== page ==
By Graham Phillips
A year ago, in February 2014, I was a bald man in his mid-30s, and a year later that’s still the case though it’s near the only thing of which that can be said. I look back to that month, as I looked on with a sense of foreboding at Euromaidan from Odessa, having been there in January to film, with feelings akin to Solaris – a life gone, existing only in memories, never to be again.
I’ll go back to Odessa, someday, but it’ll be a different city, after the year which has been, met by a different person. Now, Ukraine’s far-right National Guard are based there to quell any attempts at ‘uprising’, on patrol. A year ago, the only camouflage on show was a stallholder at my local covered market.
This, a Sunday at the start of February, driving round Odessa in my Rover 75. That I gave, in kind, and for services, but more because he’d fallen in love with it, and it would be going to a good home when I could see an uncertain road ahead, to my assistant in Slavyansk in May.
My cat, Katya. I loved her. She came all around the former east of Ukraine with me on my 6000km round trip in March, seeing everywhere from Kharkov to Kerch. Days away from my being called to work in Donetsk, Katya took a turn, did a runner in Odessa, never to be found.
My collection of Soviet badges, to me something interesting from history, an accessory to be attached to a lapel. Now, you get arrested in Odessa for wearing them. I say arrested, the police in Odessa take lower precedence than far-right group the Pravy Sektor, holed up all over town, doing as they want all over town.
I loved walking around Odessa, taking photos of its streets. Odessa now a city of regular explosions, streets roamed by pro-Ukrainian extremists ‘on patrol’. –
My local karaoke club, it had only opened at the end of 2013. By February 2014, with the hryvnia tumbling from 13 to 18 to the British pound, they were already having to put some stickers over the menu with new prices. With the hryvia now at 40 to the British pound, a pizza there for 40 UAH seems unlikely now. Similarly, my local club in Odessa, drink prices going up week on week as the currency plunged.
But, in that all, the scenes you would see – those of normal life, people having a good time. No tragedies. No May 2nd, May 9th, June 2nd, the list goes on. Just a revolution in Kiev people thought would pass, and some inflation. Nothing Odessa thought would crash down on the ‘hero city’ founded by Catherine the Great herself. More, a city noted, notable for being full of fun.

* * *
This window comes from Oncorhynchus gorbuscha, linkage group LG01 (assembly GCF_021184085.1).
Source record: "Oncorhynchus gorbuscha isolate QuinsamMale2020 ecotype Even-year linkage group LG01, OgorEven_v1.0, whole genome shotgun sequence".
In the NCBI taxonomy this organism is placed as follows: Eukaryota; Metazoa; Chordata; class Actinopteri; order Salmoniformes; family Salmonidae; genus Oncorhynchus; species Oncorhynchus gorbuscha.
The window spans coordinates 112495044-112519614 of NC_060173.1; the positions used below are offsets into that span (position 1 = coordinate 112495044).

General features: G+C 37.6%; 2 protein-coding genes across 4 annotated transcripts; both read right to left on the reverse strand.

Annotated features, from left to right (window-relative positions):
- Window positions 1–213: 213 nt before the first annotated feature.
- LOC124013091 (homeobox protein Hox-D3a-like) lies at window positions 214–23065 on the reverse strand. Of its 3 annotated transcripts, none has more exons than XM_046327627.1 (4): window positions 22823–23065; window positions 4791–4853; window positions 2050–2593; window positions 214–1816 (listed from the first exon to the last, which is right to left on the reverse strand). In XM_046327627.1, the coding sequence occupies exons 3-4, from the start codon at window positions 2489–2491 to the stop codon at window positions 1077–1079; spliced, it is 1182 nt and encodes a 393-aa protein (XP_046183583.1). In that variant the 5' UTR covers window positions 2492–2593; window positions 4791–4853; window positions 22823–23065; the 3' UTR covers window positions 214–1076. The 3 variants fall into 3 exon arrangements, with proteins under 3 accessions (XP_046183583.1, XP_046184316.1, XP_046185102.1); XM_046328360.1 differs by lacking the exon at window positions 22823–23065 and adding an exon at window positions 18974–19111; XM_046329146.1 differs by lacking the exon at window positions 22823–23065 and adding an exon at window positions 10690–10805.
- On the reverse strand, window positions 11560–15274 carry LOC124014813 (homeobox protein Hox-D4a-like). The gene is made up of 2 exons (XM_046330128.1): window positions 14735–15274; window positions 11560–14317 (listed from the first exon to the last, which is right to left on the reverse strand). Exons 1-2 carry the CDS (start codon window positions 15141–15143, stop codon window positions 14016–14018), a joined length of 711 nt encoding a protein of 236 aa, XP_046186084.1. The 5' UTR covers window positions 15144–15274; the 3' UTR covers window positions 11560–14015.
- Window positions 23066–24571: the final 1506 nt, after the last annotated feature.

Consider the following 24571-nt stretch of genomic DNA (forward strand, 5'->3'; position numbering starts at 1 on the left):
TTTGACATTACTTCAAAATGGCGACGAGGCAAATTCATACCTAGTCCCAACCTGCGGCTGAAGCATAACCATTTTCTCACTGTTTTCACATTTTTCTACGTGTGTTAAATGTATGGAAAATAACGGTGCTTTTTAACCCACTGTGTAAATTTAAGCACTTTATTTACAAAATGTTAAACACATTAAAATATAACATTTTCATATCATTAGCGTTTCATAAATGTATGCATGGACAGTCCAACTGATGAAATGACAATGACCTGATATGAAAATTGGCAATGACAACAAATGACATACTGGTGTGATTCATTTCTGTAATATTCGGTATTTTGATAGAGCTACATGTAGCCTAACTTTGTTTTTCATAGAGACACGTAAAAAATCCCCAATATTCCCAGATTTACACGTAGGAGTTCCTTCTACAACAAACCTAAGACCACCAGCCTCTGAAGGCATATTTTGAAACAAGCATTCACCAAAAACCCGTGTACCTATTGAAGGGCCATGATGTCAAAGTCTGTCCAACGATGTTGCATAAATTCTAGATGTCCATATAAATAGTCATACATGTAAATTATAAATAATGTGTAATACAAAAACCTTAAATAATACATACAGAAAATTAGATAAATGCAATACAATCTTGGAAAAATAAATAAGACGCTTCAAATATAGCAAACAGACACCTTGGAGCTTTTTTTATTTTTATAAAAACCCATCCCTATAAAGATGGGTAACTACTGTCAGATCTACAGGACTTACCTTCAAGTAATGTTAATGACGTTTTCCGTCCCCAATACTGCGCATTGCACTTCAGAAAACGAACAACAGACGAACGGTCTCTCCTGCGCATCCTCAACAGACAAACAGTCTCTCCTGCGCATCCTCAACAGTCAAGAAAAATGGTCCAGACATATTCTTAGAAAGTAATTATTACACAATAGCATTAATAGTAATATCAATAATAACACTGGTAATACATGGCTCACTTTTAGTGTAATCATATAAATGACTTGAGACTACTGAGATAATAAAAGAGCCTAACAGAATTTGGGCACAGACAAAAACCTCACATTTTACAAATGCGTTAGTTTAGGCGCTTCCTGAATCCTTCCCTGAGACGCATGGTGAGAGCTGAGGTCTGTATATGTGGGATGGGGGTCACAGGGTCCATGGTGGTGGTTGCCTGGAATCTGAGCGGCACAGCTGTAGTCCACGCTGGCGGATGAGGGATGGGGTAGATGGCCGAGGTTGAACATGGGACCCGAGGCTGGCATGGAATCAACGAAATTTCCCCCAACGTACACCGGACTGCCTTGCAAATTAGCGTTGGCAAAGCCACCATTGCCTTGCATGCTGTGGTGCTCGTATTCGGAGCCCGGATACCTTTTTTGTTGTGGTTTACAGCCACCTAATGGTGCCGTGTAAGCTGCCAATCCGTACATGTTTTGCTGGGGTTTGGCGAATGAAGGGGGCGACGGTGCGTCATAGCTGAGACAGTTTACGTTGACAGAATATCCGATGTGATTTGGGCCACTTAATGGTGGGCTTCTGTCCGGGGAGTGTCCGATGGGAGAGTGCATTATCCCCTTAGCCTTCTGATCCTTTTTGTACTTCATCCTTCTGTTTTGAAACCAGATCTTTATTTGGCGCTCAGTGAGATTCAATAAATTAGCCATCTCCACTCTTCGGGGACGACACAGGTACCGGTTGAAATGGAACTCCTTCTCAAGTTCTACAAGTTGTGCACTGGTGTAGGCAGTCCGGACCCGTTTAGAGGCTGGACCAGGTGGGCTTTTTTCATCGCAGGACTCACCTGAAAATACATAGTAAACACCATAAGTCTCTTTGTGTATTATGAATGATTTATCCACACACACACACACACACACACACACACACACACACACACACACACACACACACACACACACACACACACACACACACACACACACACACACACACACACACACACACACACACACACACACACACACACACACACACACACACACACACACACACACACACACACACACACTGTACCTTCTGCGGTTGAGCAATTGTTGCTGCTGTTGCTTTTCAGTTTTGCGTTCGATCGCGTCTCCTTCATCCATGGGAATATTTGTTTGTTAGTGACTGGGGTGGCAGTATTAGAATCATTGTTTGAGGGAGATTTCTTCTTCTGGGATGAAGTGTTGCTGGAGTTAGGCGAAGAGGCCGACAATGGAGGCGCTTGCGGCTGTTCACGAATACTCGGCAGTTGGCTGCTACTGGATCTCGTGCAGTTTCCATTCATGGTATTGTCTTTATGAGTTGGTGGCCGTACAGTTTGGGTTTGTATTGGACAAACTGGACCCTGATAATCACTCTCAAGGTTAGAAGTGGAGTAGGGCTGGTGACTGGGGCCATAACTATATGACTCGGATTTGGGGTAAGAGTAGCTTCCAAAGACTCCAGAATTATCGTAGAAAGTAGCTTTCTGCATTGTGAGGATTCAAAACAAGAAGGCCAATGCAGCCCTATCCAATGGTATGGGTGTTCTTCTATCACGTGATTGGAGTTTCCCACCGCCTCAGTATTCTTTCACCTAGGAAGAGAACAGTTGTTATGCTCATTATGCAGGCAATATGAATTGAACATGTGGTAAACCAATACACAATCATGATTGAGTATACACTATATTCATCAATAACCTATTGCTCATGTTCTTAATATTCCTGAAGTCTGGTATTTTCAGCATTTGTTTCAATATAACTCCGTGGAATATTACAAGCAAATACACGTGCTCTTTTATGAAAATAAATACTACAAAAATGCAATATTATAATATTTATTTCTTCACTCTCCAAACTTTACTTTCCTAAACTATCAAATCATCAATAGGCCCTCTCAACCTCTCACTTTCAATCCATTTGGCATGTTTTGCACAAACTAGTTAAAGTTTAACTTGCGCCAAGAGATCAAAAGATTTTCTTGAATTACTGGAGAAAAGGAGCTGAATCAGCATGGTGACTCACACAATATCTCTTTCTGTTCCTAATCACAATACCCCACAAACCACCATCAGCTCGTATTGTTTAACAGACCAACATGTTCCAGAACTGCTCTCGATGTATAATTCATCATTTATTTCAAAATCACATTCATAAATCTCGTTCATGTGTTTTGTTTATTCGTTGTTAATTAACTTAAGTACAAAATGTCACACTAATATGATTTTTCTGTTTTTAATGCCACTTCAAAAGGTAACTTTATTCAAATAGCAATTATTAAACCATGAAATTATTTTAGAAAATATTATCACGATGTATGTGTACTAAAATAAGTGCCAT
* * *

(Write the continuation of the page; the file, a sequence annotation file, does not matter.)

At that local karaoke club, by the way, they did think many of the songs in the English language were by Duran Duran. Sweet.
At the local market, and how women like this are living, with a pension pegged to a hryvnia now worth a third of what it was a year ago, I don’t know…
Leaving Odessa for Nikolaev, at the end of February, en route to Crimea, with the peninsular breaking away, the price of petrol going up by the day at that time, a full tank –
Nikolaev, Lenin demolished just the week before by pro-Euromaidan activists, many reported as arriving from out of town for that purpose. Many in the city still coming to terms with that –
A year ago in Ukraine, here Nikolaev, you could still protest against the government. The pro-Euromaidan was still forming, the regime of repression we now see not yet in place. This gathering of tents was later raided by pro-Euromaidan demonstrators, rammed by cars with a report of at least one killed, the rest fleeing in fear.
And that was life as it was a year ago, a fairly normal life. I’ll return in future to some kind of normalcy, but even in the same place it will never be as it was. Places, people, changed forever. Hunts for ‘separatists’ in a Ukraine ostensibly closer to EU values. Repression in cities once able to express contra-views, under a president who vowed to be ‘tolerant’. No jobs where there once were, in an economy collapsed. Prices rocketed. Tragedies where once were buildings. Destruction where were monumens. People scared, scarred.
There’s no algorithm to return things to as they were in Ukraine, even in those places not directly involved in the war. ‘Normal’ in Ukraine exists only in a bubble in the past. Something to be viewed with a sentiment reserved for that which was only appreciated when it was no more nor could be again.
Last February felt like a tumultous time in Ukraine, at the time. But there was still enough normal for me, a freelance journalist, English teacher even, to have thought that being a war correspondent a year later outlandish in the extreme. I’ve seen things I never wanted to see in my life. There’s been some pain of a lost life I enjoyed. Yet how much more pain could have been avoided if, post-Euromaidan, Ukraine had decided to accept the pain of a past that never could be again, and move forward rather than fight the most futile of fights, the recreation of a past that exists as a past because it is necessarily that.
There will be a normal in Ukraine again, whatever Ukraine ends up being. But it will be a new normal. I’ll return to life as a normal person again, but again, a new normal. I feel nostalgic for all the good things consigned to the past in Ukraine, from monuments to a peace which had never known war, to petrol at 10 hryvnia a litre. But, after petrol is burned, you can’t put it back in the tank.